The Very Old History Coeur d’Alene Idaho 1800’s

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Long before we had the Resort and Golf course we had the very old History Coeur d’Alene Idaho 1800’s

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Coming to Coeur d'Alene

Coming to Coeur d’Alene

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The Very Old History Coeur d’Alene Idaho 1800’s begins with the first white people traveling over the Rocky Mountains into the Inland Northwest in the early years of the 1800’s. They were the Fur traders and explorers, bringing with them their faithful French-speaking Iroquois scout Indians.

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Coming into the territory of a native Indian tribe called the “Schitsu’umsh”. This land was their native home in a beautiful space of green land where a river entered the lake. As soon as the white people arrived they got down to the business of trading.  The new arrivals quickly realized they were dealing with a bunch of Indian traders as shrewd-as-serpents. And they nicknamed the “Schitsu’umsh” tribe “Coeur d’Alene”, meaning “heart of an awl” or “pointy hearts” and the name stuck.

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As more and more white boys came into the land they brought a bunch of white man diseases. And the Coeur d’Alene Indians became sick. And by the middle of the 19th century, the tribal Indians population had been reduced by almost eighty percent.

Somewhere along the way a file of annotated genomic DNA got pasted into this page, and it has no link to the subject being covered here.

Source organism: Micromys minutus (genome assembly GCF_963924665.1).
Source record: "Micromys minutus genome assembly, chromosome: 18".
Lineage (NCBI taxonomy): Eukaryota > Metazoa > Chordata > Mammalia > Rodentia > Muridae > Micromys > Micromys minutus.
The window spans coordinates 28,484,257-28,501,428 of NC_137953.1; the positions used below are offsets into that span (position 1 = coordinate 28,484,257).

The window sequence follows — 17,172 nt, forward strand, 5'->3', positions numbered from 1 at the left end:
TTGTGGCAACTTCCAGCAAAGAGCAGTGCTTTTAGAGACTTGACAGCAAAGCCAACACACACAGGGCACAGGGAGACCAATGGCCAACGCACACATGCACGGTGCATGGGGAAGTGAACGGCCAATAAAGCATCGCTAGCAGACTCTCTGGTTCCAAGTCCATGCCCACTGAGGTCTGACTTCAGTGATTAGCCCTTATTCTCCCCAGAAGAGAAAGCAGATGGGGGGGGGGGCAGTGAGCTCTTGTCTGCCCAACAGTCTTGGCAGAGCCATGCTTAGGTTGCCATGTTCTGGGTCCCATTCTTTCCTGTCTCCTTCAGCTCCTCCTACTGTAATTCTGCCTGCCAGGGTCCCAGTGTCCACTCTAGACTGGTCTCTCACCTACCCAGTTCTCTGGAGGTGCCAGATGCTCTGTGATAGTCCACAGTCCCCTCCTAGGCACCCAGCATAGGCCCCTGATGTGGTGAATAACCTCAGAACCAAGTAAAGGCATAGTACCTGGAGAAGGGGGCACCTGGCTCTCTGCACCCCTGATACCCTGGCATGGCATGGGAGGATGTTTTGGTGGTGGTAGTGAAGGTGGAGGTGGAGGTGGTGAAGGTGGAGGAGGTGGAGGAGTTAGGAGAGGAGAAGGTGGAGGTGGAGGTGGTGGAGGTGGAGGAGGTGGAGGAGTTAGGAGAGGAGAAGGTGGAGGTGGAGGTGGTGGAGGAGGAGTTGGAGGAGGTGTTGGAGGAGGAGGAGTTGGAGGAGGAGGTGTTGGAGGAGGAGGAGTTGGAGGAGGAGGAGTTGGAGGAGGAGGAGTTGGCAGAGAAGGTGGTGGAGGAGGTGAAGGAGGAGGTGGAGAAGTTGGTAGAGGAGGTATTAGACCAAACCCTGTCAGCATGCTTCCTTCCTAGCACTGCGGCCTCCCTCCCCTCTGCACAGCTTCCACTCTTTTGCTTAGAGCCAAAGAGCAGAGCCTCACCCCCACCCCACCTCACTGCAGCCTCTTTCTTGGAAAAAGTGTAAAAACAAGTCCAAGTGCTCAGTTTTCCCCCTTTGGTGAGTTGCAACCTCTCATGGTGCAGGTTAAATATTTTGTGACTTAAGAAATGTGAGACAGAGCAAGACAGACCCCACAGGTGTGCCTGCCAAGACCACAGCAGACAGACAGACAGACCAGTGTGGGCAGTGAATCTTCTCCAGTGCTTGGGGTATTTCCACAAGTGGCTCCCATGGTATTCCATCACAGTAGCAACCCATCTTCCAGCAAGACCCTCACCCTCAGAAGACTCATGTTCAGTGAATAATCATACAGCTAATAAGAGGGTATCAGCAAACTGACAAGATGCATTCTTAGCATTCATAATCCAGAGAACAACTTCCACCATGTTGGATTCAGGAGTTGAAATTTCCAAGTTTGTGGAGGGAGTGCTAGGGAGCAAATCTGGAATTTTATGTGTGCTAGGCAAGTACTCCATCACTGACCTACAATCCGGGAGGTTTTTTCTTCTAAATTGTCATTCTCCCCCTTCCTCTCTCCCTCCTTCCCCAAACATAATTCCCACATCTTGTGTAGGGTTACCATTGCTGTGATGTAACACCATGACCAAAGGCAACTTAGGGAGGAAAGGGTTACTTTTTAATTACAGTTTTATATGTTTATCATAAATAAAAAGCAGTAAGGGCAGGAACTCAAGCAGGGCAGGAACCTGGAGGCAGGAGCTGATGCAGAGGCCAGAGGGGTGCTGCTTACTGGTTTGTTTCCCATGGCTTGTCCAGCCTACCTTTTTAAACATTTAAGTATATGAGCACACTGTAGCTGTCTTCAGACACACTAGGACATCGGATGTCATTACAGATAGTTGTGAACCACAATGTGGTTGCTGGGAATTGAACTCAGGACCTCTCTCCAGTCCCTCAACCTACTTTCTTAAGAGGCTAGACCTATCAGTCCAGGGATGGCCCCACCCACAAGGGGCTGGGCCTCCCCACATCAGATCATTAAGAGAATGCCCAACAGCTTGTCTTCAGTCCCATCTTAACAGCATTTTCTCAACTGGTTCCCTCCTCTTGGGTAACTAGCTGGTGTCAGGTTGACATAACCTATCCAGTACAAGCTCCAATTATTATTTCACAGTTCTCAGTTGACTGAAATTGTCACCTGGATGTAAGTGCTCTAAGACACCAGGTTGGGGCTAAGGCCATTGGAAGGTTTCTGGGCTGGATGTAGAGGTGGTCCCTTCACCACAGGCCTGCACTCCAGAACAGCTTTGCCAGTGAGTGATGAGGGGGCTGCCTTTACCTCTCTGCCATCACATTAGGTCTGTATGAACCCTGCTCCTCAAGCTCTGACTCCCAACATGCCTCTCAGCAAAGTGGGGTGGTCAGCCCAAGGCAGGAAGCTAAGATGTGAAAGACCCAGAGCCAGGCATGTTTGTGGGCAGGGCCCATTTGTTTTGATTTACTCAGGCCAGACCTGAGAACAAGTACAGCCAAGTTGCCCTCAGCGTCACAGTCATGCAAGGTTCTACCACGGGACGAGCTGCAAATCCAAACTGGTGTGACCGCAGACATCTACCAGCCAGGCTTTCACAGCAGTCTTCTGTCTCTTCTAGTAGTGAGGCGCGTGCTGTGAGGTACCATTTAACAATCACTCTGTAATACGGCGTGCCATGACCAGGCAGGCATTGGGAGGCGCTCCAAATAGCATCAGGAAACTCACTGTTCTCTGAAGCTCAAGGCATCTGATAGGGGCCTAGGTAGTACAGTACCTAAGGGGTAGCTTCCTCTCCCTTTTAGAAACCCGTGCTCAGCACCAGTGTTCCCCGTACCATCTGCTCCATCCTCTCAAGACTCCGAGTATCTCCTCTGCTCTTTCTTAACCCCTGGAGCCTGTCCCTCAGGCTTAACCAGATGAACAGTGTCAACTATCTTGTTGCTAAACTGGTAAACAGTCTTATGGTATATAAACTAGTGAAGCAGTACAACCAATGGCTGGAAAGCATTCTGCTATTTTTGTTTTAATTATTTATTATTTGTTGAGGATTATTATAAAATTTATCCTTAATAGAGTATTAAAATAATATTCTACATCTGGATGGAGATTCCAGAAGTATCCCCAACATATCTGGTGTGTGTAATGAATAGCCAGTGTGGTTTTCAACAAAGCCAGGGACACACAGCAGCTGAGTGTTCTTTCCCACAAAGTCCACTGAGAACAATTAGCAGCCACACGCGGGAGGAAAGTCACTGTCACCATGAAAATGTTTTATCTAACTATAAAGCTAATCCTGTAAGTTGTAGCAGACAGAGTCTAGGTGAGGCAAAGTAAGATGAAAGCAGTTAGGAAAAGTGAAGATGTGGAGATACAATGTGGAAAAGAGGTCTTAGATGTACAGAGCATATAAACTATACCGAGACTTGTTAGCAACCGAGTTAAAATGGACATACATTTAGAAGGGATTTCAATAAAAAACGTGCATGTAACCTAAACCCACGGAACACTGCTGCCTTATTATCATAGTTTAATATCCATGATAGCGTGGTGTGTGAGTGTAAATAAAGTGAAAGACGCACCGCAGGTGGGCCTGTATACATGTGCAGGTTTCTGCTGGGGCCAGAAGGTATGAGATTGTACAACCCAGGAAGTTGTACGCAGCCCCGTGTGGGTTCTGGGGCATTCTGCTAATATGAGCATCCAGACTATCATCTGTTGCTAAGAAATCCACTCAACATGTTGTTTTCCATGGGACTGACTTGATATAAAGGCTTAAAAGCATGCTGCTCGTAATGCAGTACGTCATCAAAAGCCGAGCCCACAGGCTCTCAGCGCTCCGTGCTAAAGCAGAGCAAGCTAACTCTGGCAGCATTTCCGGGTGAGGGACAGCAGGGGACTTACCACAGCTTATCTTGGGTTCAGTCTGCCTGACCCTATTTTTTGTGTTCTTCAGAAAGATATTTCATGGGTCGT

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The Coeur d’Alene Chief named Circling Raven had a vision of men in black robes showing up someday soon to heal their broken spirits. Wala, Father Pierre-Jean Desmet and his troupe of Catholics showed up and arranged to meet with the Coeur d’Alene Tribe. The Catholics asked to meet with the Indians and they met at Yap-Kheen-um (“the gathering place”).

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Father Pierre-Jean Desmet

Father Pierre-Jean Desmet

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The meeting went well and Father DeSmet decided to bring the troupe of Catholics east, over to the Coeur d’Alene River, where they built what is now Idaho’s oldest standing building, the Cataldo Mission. The Catholics began teaching the natives some white man lessons, like “what Jesus Christ is all about.”

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The Very Old History Coeur d'Alene Idaho 1800's

Cataldo Mission

 

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Everything was going well up until the 1850’s when the Indians were getting upset because too many white people began coming into their land.  This is when the US Government decided it was necessary to round up the Indian and put them on a reservation so they wouldn’t upset all the white folks.

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General William T. Sherman,  came to Yap-Keehn-um from back east in 1877 and threatened the Indians to stay on their new reservation or they would be killed by American guns. Sherman brought over a bunch of his military men and they built Fort Coeur d’Alene (it was later named after Sherman), which consisted of 52 military buildings.